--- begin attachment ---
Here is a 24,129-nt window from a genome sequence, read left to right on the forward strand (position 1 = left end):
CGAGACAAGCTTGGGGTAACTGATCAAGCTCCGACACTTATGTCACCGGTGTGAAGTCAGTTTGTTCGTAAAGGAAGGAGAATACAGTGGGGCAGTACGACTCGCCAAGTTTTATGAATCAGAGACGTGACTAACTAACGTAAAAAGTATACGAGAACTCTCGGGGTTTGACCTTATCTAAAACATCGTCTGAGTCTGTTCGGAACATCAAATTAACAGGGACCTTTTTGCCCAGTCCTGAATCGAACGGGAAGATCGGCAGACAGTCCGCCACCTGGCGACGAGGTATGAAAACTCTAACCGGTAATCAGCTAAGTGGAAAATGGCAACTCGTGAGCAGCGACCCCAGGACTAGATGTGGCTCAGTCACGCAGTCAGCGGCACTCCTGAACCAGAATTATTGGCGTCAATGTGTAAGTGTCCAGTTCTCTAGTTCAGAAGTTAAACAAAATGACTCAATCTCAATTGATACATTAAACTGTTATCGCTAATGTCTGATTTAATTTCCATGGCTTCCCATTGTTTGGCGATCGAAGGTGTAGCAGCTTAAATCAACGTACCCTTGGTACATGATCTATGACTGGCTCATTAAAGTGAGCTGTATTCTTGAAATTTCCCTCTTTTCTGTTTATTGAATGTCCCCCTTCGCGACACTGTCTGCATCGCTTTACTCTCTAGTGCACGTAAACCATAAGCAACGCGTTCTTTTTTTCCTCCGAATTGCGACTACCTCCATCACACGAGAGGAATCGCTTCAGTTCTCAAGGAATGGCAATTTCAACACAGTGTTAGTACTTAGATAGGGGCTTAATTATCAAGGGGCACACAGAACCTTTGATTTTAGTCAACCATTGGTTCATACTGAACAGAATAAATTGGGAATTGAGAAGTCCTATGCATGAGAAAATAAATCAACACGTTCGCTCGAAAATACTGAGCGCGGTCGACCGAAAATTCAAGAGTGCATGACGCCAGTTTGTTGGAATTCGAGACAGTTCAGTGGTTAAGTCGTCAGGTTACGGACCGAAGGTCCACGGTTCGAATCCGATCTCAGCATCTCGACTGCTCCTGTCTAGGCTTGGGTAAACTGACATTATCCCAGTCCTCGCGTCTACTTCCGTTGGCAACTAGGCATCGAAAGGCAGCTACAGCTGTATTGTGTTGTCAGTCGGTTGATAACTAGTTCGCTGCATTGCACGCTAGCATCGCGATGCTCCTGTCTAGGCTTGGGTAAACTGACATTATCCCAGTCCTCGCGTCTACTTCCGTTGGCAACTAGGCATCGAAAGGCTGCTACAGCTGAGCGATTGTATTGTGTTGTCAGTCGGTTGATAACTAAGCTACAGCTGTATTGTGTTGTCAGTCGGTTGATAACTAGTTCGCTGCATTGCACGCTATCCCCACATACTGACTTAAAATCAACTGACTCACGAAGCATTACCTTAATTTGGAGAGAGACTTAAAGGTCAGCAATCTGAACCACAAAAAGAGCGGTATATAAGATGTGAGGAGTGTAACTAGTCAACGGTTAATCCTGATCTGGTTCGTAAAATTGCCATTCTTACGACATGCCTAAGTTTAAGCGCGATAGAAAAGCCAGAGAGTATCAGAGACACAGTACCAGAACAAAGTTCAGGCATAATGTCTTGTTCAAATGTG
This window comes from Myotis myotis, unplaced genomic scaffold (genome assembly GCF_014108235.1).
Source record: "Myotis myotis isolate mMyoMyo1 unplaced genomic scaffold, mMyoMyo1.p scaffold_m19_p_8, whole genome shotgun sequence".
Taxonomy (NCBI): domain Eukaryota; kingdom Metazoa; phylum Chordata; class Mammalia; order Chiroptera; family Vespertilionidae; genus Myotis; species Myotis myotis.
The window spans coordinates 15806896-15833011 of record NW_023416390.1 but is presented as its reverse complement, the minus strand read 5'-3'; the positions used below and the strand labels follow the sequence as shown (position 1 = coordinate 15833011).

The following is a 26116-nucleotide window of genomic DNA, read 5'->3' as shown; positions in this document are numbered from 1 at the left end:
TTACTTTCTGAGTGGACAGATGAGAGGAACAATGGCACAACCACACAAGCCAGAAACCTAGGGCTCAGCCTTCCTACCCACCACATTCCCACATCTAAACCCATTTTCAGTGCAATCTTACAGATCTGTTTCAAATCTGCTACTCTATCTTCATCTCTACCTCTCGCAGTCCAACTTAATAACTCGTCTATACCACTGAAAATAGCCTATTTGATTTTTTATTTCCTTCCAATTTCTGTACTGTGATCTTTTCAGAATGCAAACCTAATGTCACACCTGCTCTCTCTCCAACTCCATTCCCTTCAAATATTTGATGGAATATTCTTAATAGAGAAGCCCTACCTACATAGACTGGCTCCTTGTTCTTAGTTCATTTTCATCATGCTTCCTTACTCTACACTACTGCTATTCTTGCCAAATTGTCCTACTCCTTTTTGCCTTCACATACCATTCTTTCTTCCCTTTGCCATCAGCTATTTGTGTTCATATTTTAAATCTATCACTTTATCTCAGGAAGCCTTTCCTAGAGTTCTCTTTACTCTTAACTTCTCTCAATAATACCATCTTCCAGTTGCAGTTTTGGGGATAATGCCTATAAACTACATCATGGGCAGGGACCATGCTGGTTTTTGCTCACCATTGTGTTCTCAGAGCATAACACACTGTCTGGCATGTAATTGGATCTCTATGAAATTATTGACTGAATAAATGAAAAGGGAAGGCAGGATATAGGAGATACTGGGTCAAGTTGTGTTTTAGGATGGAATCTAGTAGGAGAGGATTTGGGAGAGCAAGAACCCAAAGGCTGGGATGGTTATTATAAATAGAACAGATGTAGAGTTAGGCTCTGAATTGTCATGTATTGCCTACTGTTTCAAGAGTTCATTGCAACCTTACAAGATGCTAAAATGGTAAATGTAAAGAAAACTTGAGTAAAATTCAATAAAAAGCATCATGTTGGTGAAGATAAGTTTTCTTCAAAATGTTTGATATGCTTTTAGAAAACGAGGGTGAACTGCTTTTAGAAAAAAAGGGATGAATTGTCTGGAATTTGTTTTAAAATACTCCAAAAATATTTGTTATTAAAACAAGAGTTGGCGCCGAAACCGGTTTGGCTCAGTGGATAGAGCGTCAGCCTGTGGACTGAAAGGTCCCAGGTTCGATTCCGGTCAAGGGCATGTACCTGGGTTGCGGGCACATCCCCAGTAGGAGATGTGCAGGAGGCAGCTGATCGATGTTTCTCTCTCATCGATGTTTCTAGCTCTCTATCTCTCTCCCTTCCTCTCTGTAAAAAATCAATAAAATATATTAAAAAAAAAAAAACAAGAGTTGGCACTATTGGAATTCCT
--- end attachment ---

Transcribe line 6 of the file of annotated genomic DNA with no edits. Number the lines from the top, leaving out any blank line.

The window spans coordinates 15806896-15833011 of record NW_023416390.1 but is presented as its reverse complement, the minus strand read 5'-3'; the positions used below and the strand labels follow the sequence as shown (position 1 = coordinate 15833011).